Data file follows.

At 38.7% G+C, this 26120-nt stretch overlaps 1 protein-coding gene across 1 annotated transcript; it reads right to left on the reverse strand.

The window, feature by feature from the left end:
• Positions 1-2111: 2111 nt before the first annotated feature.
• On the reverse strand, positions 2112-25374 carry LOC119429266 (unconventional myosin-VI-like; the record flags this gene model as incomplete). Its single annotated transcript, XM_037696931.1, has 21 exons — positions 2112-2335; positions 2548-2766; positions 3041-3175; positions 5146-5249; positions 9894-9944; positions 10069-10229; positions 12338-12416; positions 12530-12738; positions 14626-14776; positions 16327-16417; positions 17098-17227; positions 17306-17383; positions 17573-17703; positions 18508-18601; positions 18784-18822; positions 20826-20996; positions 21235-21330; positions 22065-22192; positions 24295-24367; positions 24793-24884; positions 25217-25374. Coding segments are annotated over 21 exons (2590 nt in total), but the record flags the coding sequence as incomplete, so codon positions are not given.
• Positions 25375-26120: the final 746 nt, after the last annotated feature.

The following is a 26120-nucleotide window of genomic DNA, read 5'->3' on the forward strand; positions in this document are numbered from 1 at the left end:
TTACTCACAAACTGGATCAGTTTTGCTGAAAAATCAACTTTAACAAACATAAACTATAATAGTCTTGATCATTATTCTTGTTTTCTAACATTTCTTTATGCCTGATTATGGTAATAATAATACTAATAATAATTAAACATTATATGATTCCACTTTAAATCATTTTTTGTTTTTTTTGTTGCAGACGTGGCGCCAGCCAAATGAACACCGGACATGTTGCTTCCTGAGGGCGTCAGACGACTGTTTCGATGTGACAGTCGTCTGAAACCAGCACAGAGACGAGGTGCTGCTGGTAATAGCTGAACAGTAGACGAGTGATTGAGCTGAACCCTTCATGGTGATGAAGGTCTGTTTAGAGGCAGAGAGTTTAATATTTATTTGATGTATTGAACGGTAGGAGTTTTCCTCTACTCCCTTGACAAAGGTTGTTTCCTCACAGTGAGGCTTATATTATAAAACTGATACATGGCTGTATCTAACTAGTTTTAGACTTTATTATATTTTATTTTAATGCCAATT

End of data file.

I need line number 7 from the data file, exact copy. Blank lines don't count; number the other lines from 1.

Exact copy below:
TTACTCACAAACTGGATCAGTTTTGCTGAAAAATCAACTTTAACAAACATAAACTATAATAGTCTTGATCATTATTCTTGTTTTCTAACATTTCTTTATGCCTGATTATGGTAATAATAATACTAATAATAATTAAACATTATATGATTCCACTTTAAATCATTTTTTGTTTTTTTTGTTGCAGACGTGGCGCCAGCCAAATGAACACCGGACATGTTGCTTCCTGAGGGCGTCAGACGACTGTTTCGATGTGACAGTCGTCTGAAACCAGCACAGAGACGAGGTGCTGCTGGTAATAGCTGAACAGTAGACGAGTGATTGAGCTGAACCCTTCATGGTGATGAAGGTCTGTTTAGAGGCAGAGAGTTTAATATTTATTTGATGTATTGAACGGTAGGAGTTTTCCTCTACTCCCTTGACAAAGGTTGTTTCCTCACAGTGAGGCTTATATTATAAAACTGATACATGGCTGTATCTAACTAGTTTTAGACTTTATTATATTTTATTTTAATGCCAATT